NEWS BRIEFS: E-Accessibility Conference May 19

Quick Summary

  • ‘Egghead’ maintenance underway
  • Come hear what we ‘envisioned’
  • ‘Let’s Talk About Mental Health’
  • Call for nominations for 2017-18 book project
  • Lunchtime Listening Session with Lawlor
  • Community Survival Strategies workshop
  • Kerberos log-in screen changes May 19
  • Free access to IT research library

UC Davis observes Global Accessibility Awareness Day this Thursday (May 19) with workshops, a roundtable discussion and a drop-in lab dealing with electronic accessibility — that is, creating websites and digital documents so everyone can use them, regardless of disabilities affecting how people learn or interact with technology.

“If our courses, websites and materials are not accessible, these members of the UC Davis community are left behind,” members of the campus’s E-Access Committee said in promoting the GAAD conference.

“If you work with students or instructors, maintain a website or distribute materials, please join us to learn more about electronic accessibility and what you can do to reach everyone.”

The conference will be held in various rooms in the Student Community Center. The drop-in accessibility lab will be from 9 a.m.-noon, and a general information session, “Accessibility Resources for Everyone” is scheduled from 10 to 11 a.m.

The rest of the program:

  • Workshop for faculty and graduate student instructors, presented twice, 9-10 a.m. and 11 a.m.-noon
  • Workshop for programmers, developers, computer science students and anyone with Web content responsibilities, 2-3:30 p.m.
  • “The Future of Critical Disability Studies and Disability Access at UC Davis,” roundtable, 2:10-1:40 p.m., for undergraduates, graduate students and faculty

‘Egghead’ Maintenance

One of the "See No Evil/Hear No Evil" Eggheads at UC Davis.
One of the "See No Evil/Hear No Evil" Eggheads at UC Davis. (Gregory Urquiaga/UC Davis)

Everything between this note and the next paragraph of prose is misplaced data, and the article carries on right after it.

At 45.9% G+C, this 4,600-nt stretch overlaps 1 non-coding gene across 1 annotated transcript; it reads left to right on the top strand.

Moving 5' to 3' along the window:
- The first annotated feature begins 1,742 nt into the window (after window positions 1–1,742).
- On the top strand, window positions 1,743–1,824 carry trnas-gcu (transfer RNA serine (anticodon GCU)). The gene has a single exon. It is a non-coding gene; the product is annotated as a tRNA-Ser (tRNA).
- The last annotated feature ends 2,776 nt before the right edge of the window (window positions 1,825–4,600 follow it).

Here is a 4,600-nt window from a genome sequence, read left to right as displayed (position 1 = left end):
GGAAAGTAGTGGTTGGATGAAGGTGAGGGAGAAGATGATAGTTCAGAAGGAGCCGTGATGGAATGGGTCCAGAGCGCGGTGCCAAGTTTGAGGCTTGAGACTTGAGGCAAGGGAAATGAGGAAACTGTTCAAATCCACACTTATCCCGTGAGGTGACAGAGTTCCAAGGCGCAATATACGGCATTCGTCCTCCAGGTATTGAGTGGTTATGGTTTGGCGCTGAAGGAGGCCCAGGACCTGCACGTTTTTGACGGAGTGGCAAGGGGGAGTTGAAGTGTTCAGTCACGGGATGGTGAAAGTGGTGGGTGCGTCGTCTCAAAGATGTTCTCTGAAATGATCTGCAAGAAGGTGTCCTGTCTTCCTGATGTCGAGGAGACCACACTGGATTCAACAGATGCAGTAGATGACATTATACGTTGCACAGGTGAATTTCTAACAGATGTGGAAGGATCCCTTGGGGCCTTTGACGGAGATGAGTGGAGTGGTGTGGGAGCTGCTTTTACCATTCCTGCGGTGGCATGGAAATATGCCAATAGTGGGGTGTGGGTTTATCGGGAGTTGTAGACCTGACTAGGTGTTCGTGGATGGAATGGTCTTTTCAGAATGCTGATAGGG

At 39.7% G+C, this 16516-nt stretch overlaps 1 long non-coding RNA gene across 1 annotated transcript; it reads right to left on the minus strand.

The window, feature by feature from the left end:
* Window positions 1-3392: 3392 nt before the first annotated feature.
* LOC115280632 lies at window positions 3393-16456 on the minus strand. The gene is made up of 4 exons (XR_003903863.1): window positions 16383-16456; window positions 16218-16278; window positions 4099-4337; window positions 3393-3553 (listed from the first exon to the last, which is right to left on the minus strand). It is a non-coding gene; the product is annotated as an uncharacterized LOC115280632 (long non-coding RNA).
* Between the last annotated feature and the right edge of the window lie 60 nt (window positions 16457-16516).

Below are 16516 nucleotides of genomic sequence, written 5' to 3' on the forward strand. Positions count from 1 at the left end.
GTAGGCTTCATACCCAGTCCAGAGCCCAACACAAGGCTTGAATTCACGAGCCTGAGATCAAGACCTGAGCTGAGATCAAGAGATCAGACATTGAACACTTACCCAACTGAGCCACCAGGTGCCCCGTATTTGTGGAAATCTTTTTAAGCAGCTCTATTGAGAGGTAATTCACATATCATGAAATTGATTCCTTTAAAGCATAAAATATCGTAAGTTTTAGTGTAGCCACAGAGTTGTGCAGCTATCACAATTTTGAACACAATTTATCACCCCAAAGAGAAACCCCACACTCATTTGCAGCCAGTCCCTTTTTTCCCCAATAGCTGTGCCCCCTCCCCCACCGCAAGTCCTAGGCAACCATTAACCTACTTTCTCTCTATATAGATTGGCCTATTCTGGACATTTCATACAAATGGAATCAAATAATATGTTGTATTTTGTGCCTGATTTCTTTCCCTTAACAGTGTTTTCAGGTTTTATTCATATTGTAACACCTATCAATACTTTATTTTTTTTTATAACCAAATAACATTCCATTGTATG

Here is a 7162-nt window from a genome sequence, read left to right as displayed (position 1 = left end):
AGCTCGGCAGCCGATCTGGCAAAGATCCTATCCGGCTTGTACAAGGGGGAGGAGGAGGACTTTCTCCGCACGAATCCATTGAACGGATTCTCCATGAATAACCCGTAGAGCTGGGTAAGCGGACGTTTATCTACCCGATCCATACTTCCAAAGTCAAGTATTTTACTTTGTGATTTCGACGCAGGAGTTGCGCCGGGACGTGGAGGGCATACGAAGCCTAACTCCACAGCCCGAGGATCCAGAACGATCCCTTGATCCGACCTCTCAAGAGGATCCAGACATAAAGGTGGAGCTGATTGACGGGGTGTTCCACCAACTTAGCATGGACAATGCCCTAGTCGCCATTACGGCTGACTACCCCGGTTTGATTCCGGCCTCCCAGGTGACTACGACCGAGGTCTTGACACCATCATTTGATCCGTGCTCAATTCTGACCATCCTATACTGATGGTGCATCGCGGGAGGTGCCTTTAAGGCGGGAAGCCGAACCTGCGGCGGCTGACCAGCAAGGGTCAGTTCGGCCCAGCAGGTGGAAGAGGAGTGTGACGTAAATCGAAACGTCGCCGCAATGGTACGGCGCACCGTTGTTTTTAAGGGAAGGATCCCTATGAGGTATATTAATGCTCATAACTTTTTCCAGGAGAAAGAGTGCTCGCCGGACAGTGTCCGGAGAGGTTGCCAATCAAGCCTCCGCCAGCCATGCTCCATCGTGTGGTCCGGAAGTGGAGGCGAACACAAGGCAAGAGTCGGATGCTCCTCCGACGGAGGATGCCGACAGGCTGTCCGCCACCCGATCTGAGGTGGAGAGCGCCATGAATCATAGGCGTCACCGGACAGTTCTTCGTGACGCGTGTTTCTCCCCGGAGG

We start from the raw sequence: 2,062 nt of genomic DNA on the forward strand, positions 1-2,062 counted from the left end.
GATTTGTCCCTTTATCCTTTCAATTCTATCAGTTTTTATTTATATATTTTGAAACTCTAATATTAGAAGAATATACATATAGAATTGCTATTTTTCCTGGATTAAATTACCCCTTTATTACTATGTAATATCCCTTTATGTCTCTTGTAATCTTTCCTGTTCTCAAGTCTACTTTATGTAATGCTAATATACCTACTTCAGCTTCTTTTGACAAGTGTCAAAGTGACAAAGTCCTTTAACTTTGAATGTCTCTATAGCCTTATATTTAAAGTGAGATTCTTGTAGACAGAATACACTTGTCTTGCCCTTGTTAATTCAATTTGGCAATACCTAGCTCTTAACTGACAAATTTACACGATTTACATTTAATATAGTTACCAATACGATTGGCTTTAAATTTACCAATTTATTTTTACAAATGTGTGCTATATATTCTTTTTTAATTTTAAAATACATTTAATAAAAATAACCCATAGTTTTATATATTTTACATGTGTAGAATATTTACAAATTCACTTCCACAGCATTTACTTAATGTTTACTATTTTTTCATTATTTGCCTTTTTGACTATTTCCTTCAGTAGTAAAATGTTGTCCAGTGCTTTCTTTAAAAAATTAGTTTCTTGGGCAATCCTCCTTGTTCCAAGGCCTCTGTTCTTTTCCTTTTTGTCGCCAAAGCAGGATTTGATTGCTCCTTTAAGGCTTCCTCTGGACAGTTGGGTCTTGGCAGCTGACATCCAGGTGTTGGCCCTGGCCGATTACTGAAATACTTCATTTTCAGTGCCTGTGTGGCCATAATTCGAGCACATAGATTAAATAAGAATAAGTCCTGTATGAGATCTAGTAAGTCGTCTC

What’s under an Egghead’s shell? Passers-by can get a glimpse when foundry workers apply fresh coatings in a project that started today (May 17) and is expected to take five days — one for each Egghead installation.

The popular bald heads, created by longtime faculty member Robert Arneson and installed starting in 1991, are bronze with a special paint that gives them their signature egg-shell look. The Walla Walla Foundry of Walla Walla, Washington, which cast the iconic sculptures, is doing the maintenance, removing the wax that covers the paint, sanding the Eggheads, then adding two layers of new paint and a fresh coat of wax.

The Eggheads are recoated about every 10 years, but this maintenance is ahead of schedule, owing to the repeated cleanings the pieces have undergone to rid them of graffiti in recent months. With every cleaning, an Egghead loses some of its coating.

The Eggheads and all other public art on campus are cared for by the Jan Shrem and Maria Manetti Shrem Museum of Art, and the work will ensure the seven eggs look their best in time for the museum’s Nov. 13 opening.

Come hear what we ‘envisioned’

We played the online game, “Envision UC Davis,” for 36 hours straight back in February, and now it’s time for a final report on what we envisioned.